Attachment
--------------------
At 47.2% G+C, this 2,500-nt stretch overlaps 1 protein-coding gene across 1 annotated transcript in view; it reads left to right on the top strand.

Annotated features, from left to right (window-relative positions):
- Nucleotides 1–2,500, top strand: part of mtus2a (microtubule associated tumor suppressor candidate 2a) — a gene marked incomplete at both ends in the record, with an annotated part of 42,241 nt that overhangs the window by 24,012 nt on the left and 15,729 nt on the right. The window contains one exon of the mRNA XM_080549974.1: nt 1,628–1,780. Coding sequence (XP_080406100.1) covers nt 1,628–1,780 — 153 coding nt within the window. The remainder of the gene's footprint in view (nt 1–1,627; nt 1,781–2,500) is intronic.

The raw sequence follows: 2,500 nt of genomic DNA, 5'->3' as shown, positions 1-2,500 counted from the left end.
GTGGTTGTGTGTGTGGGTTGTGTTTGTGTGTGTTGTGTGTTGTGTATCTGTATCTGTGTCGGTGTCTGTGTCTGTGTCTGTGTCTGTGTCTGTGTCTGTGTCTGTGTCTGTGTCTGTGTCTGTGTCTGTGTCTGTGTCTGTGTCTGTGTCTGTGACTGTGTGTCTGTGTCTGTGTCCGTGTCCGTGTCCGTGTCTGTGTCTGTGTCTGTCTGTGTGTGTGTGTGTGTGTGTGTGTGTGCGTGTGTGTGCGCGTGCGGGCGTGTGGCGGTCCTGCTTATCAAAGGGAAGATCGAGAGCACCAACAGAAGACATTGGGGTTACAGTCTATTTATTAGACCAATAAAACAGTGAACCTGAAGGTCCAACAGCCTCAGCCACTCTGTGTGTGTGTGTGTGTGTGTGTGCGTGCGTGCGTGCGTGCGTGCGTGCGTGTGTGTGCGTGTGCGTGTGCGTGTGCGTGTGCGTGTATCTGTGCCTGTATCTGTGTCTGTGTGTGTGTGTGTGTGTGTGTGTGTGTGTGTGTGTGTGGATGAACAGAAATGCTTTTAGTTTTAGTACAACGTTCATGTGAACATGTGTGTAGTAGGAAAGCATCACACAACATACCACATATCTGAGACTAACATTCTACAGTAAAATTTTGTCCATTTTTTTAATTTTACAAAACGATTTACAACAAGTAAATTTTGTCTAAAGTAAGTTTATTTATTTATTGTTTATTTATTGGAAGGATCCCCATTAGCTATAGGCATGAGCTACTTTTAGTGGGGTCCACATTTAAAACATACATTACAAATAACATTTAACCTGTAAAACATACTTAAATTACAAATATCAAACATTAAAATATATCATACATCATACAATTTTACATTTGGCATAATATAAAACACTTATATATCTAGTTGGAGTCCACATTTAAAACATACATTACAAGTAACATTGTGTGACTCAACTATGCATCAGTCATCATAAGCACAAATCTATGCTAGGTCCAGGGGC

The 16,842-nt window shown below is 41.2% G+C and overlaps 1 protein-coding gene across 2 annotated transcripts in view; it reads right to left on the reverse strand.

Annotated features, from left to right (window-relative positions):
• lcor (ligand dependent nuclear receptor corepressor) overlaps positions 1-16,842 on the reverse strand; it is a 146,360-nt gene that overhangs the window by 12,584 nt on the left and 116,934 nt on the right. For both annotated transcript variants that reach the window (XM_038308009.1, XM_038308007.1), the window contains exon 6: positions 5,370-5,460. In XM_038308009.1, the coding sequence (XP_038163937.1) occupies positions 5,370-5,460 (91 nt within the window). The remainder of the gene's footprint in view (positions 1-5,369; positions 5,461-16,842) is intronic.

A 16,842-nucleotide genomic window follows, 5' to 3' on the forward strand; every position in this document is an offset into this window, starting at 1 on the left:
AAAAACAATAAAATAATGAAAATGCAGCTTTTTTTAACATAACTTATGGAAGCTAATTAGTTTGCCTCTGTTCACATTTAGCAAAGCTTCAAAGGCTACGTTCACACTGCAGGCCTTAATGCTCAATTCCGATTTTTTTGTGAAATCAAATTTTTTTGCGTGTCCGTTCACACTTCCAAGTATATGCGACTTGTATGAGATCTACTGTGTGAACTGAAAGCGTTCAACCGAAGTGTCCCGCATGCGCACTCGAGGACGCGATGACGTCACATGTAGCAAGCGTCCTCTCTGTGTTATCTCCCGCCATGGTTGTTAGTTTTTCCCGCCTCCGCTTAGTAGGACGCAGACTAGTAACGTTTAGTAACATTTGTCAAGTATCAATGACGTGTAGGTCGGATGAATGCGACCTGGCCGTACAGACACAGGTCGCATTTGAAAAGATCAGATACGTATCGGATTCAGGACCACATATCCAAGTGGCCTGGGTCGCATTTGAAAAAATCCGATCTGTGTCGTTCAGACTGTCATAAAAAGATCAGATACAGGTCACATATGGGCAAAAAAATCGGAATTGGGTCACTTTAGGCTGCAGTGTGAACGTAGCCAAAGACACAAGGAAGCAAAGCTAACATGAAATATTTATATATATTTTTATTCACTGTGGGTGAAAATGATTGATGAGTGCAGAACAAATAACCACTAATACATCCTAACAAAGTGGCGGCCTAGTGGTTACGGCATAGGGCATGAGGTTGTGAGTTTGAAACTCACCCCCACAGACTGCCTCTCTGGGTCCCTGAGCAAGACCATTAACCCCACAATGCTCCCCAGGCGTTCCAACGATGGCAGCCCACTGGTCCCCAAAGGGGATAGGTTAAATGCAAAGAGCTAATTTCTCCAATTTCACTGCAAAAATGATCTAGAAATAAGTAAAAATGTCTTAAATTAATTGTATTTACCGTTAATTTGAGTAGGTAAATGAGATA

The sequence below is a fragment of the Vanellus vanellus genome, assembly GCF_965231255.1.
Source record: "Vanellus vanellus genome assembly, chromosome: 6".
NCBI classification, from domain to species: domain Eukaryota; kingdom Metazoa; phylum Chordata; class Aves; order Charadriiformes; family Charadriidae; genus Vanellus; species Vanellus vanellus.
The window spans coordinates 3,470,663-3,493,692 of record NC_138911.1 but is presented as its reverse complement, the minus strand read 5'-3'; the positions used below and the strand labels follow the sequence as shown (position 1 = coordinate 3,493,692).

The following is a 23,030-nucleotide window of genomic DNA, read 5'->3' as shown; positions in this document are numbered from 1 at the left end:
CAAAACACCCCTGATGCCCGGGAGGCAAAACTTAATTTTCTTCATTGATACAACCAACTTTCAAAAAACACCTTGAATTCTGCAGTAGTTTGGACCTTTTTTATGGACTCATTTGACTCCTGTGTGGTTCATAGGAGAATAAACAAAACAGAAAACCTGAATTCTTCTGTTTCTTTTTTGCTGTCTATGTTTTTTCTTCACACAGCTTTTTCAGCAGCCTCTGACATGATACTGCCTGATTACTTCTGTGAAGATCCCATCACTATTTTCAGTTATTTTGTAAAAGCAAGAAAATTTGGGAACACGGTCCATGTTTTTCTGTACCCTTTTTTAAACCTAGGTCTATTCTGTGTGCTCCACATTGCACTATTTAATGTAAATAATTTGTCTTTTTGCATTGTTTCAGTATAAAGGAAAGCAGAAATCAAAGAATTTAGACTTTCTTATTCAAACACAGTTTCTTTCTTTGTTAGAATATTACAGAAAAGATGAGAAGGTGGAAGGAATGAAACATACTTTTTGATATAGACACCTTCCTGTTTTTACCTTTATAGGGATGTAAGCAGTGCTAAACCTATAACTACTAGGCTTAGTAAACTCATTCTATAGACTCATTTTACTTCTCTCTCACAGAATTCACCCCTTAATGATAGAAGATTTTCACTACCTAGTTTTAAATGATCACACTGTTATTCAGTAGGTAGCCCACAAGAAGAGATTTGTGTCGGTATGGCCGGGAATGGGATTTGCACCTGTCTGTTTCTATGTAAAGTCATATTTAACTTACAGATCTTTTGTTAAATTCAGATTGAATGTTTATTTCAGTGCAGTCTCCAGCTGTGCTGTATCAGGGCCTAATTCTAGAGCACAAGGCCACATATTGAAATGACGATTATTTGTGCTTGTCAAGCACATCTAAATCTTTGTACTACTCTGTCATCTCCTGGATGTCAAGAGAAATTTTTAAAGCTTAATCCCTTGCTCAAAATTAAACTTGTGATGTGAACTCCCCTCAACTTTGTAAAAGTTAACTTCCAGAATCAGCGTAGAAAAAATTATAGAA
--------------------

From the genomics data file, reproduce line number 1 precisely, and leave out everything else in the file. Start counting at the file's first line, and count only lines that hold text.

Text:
At 47.2% G+C, this 2,500-nt stretch overlaps 1 protein-coding gene across 1 annotated transcript in view; it reads left to right on the top strand.